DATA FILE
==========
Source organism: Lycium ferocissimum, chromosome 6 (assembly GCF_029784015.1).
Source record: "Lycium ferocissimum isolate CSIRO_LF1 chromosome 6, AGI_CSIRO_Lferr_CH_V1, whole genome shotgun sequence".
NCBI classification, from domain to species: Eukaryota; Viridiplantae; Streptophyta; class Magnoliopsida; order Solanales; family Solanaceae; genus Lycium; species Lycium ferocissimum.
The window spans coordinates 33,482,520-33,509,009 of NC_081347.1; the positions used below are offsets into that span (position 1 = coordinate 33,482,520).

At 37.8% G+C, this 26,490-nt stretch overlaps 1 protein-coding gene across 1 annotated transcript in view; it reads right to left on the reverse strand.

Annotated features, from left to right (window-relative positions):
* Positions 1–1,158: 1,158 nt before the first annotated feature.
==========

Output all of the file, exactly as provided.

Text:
Source organism: Lycium ferocissimum, chromosome 6 (assembly GCF_029784015.1).
Source record: "Lycium ferocissimum isolate CSIRO_LF1 chromosome 6, AGI_CSIRO_Lferr_CH_V1, whole genome shotgun sequence".
NCBI classification, from domain to species: Eukaryota; Viridiplantae; Streptophyta; class Magnoliopsida; order Solanales; family Solanaceae; genus Lycium; species Lycium ferocissimum.
The window spans coordinates 33,482,520-33,509,009 of NC_081347.1; the positions used below are offsets into that span (position 1 = coordinate 33,482,520).

At 37.8% G+C, this 26,490-nt stretch overlaps 1 protein-coding gene across 1 annotated transcript in view; it reads right to left on the reverse strand.

Annotated features, from left to right (window-relative positions):
* Positions 1–1,158: 1,158 nt before the first annotated feature.